Lectures, learning, leadership, LOs LO19831

Fri, 13 Nov 1998 11:49:07 EST

Replying to LO19789 --

Some remarks to Sherri Malouf

> Steve -- to your question about why it survives...
> I differentiate lecture hall lectures from what At does because At, in my
> mind, is an accomplished storyteller. To me that is different.

To me it is not different. The difference is this: you like a particular
lecturer and you find his lectures fascinating and learning experiences.
Aren't you thus demonstrating that good lecturing is a learning experience
of value?

> In adult learning which has many proponents including Knowles and Kolb --
> experiential learning is proposed to be the best way of learning -- as it
> includes many different learning styles. All of my courses are designed
> to take into consideration the variety of ways that people learn.

I have looked at the research on learning styles, and it does not seem to
confirm your statement. Indeed, the evidence suggests that when students
are allowed to choose their learning style, eg, choose multimedia rather
than single channel communication, learning decreases. See Richard Clark's
summary of 50 years of research.

> An
> experiment was done 25 years ago where experiential learning was used with
> children and was found to be far superior. It didn't matter --it was
> never adopted.

I'd like to review that experiment. As far as I know, experiential
learning is widely used in schools and colleges: lab experience, work
experience, clinical experience for nurse and doctors, study abroad
opportunities. . .

What changes would you propose for college instruction?

> Why is the lecture hall system still in place? Because we still teach
> people to memorize facts.. not actually learn.

Sherri, we have millions of the "products" of our educational system
working at complex tasks today, and the republic seems intact despite our
problems. Graduates of our schools seemed to have learned enough to write
computer programs, put rockets into orbit, write novels and movies, take
part in discussions like this one. . .

> We stll want to have a
> system of control and power -- the reason for the continuuing practice of
> sermons ( btw church attendence, as far as I know, is still at an all time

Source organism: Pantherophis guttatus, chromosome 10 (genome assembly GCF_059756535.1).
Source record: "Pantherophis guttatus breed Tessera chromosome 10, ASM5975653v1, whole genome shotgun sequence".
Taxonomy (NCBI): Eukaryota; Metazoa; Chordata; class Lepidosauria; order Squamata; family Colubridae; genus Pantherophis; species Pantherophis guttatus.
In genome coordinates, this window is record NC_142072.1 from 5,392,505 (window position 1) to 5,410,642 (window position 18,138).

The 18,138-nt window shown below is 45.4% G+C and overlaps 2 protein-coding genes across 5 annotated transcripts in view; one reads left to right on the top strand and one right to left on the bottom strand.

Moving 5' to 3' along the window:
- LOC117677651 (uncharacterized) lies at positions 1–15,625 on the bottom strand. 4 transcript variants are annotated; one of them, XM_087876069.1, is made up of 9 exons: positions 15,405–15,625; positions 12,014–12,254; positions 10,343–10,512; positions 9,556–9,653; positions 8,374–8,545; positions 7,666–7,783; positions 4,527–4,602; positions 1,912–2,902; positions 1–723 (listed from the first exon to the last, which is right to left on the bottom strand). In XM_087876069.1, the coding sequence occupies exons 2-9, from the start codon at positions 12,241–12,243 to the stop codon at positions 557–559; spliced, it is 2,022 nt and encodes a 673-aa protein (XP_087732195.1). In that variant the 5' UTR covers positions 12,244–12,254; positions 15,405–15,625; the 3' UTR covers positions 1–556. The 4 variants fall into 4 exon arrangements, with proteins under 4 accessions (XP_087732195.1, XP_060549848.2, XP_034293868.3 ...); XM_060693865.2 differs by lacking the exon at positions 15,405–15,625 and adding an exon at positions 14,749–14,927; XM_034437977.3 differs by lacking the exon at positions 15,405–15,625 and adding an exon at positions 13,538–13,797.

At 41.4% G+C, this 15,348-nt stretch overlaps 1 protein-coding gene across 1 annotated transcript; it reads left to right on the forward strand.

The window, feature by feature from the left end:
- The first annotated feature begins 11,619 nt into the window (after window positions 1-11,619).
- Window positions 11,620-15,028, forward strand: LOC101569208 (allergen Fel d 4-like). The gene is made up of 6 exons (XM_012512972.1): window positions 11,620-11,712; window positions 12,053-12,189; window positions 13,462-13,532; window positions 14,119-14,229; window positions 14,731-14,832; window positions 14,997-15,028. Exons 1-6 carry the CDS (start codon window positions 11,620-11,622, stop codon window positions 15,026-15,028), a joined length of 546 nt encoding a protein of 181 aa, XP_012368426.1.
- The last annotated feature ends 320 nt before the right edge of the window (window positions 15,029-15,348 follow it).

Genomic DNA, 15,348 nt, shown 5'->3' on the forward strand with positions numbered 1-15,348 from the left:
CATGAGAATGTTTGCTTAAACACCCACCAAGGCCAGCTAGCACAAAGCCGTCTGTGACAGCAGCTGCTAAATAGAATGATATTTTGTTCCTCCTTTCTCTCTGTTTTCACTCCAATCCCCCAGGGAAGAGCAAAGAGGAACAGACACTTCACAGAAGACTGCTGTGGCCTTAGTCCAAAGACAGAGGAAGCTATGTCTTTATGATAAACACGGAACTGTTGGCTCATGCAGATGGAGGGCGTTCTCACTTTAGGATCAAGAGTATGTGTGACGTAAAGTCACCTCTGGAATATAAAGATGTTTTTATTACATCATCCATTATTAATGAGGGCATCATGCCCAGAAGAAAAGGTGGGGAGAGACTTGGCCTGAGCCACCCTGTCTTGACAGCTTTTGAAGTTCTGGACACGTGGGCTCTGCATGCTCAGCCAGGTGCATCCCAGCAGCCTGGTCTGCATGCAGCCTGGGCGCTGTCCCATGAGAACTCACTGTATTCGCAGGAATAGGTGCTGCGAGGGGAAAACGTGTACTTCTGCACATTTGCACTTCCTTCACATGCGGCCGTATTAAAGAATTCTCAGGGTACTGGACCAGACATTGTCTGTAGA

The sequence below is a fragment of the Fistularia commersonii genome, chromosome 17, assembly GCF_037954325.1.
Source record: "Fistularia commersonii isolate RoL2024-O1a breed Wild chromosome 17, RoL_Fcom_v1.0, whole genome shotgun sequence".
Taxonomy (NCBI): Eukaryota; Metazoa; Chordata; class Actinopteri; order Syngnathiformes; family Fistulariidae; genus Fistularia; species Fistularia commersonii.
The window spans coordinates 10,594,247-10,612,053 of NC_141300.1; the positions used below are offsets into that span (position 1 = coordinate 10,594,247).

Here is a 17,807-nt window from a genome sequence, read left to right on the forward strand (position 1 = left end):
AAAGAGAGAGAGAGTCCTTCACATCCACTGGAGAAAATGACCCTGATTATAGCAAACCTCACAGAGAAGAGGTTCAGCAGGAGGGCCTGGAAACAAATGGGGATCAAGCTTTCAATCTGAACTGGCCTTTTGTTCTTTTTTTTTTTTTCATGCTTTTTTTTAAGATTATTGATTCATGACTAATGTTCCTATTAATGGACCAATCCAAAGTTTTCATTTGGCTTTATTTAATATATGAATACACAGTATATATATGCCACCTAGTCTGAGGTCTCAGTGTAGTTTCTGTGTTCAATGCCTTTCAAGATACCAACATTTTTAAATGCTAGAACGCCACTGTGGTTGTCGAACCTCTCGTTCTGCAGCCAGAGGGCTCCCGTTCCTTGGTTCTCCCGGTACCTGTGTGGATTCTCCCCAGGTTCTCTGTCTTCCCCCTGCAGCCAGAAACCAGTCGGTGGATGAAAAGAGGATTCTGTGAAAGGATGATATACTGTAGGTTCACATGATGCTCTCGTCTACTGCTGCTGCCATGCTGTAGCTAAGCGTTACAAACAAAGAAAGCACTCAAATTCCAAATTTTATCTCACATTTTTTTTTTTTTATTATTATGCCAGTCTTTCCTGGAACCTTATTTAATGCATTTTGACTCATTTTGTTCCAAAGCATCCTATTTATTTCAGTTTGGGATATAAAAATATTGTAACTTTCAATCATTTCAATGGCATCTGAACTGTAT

> low.

Not so, Sherri. Some 40 per cent of Americans are at church on Sunday, and
others are watching tv sermonizing. The Southern evangelical churches are
growing, not shrinking, and some of the new megachurches attract

> Talk about missing the needs of your customers). The academic
> process is aggressive and disrespectful. I just attended part of a
> conference that was full of professors. The mode of interaction was not
> one that fits well with any model of learning I have ever been involved
> with. Quite frankly it was testosterone driven sword play and to me it
> was quite boring and unenlightening.>>

You find At interesting, others don't. I enjoy the kind of conference you
don't care for; I don't care much for much of the discussion-oriented
sessions others want, where it seems to me that much sharing of ingnorance
goes on. Isn't that what learning style theory teaches: it takes all

> The system of education is in the same horrible maze that government,
> healthcare, legal, penal -- you name it!! They are all stuck because there
> are very powerful interest groups who keep them the same AND it is too big
> to change. It seems as if anarchy or some sort of catasrophe are what
> will change these systems. Education has gotten feedback for ages that
> people don't come out with usable skills...The same comment has been made
> for many years. This is not to say that our teachers are to blame -- they
> do a tough job in an unforgiving system. All the latest round of attacks
> on teachers with this teacher testing stuff is insane. The system used
> its way of teaching to find out if teachers memorized knowledge on an
> unbelievable range of topics. Why not test them on their ability to deal
> with kids instead of theories about dealing with kids? Sigh -- we always
> attempt fixes which perpetuate the ill instead of looking at the root
> cause.

What are the root causes, Sherri? What changes do the teachers want? Do
they really want "experiential learning"? Is that what the teachers'
unions are proposing: opening the classroom doors, and letting students
work and learn in the community? Or do they want more of the same in the
school building, but with higher salaries?

> There are options -- like Waldorf or Montessori schools for the up to 18
> years olds. And there are options for learning in colleges.

What are the options for improving college education, Sherri?

> But the
> majority of our most precious resource is still subjected to the numbing
> effects of "talking heads".

But as you point out if the talking heads tells stories, are amusing, not
arrogant--like At, say--you like them.

Ask the customers, say at Harvard, how they feel about being allowed to
hear great minds in action, and if they would prefer "experiential
education." If we really believe in asking the "customer," isn't that
where we should begin?

You might be surprised at the answers, Sherri. And very disappointed.

Steve Eskow



Learning-org -- Hosted by Rick Karash <rkarash@karash.com> Public Dialog on Learning Organizations -- <http://www.learning-org.com>